WE Feature: Female Inspiration Of The Month - February

We are so excited to launch our Female Inspiration of the Month series! In light of today (Valentine's Day), we think this would be a great opportunity for us to thank one of our biggest supporters from the very beginning (before this non-profit formed)!

If you're not familiar with the history of WE of Hudson County, our founder formed this non-profit after hosting a successful independent networking event back in September 2018 at Bwe Kafe. Shaka Bowl was one of the sponsors for the event and Kiersten and Krista have been supporting our initiatives ever since!

For February's Female Inspiration of the Month, we are so excited to be featuring Kiersten and Krista Gormeley!

Kiersten's responses will be initialed as KI and Krista's responses will be initialed as KR

1. Tell me about yourself and your business.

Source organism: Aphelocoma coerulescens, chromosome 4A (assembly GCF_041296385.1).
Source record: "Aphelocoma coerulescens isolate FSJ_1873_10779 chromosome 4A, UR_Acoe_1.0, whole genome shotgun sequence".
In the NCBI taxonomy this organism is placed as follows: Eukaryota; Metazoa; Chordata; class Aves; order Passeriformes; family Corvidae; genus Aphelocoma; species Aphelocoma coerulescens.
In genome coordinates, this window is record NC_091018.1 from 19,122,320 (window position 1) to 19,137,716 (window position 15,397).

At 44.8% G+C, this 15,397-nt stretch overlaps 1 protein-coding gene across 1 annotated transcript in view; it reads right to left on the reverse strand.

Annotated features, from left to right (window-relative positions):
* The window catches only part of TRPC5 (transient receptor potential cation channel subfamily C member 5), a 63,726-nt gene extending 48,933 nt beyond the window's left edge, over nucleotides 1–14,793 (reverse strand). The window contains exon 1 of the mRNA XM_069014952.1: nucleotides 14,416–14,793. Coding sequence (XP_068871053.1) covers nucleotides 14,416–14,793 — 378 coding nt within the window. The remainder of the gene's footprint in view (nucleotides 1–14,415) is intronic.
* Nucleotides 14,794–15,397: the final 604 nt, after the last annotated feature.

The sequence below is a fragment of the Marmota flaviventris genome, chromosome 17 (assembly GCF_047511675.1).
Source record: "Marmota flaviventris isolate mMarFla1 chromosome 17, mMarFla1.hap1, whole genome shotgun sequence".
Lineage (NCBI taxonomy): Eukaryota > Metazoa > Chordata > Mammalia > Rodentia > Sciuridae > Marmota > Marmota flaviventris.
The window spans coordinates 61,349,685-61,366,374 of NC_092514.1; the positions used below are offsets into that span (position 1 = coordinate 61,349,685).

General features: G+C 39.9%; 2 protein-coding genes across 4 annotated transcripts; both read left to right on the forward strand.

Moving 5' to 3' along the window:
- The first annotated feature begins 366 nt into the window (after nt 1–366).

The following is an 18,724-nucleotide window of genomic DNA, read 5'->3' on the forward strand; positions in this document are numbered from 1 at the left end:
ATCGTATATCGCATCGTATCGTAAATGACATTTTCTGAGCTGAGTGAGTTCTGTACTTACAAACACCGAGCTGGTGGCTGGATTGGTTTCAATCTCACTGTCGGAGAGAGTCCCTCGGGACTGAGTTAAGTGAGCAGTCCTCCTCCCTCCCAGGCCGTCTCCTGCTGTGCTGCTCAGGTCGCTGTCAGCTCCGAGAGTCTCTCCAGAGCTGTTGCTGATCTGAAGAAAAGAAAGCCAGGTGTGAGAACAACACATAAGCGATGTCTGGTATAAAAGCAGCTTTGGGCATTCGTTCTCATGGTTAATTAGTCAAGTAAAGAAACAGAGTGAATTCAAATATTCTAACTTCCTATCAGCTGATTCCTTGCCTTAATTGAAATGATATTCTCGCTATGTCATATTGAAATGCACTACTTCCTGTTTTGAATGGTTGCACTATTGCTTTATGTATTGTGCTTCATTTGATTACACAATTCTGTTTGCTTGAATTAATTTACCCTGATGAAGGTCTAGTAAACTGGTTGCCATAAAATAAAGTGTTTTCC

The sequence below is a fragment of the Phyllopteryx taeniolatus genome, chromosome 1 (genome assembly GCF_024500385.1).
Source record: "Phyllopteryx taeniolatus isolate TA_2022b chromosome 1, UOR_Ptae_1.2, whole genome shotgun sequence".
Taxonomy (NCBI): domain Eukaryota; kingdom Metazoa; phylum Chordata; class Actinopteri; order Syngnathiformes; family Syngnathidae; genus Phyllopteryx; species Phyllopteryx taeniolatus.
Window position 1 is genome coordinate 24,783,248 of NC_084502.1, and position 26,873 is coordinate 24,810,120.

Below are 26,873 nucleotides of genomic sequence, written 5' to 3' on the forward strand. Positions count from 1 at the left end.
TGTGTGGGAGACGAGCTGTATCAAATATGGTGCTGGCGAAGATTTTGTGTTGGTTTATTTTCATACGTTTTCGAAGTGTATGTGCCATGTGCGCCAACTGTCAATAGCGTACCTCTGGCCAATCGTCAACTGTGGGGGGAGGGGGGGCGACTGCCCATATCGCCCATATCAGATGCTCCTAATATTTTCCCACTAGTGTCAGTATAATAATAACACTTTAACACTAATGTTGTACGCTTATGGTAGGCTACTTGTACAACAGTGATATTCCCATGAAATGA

KI: Hey! My name is Kiersten Gormeley, I’m the Founder, Owner and  Executive Chef of Shaka Bowl in Hoboken,NJ! I’m 26 years old living in Jersey City with my dog Luna. I enjoy swimming, yoga, running, reading and writing on my spare time as well a lot of time with my family and friends. Shaka Bowl has been a huge part of my life for the past three years. I’ve been in the culinary industry going on 14 years. I graduated from Ramapo College of NJ with a bachelors degree in communications. After much thought of not attending culinary school after I left my original school Clemson University my freshman year of college to swim, I stayed at Ramapo and continued to work my way thru college becoming more invested in my career and culinary skills.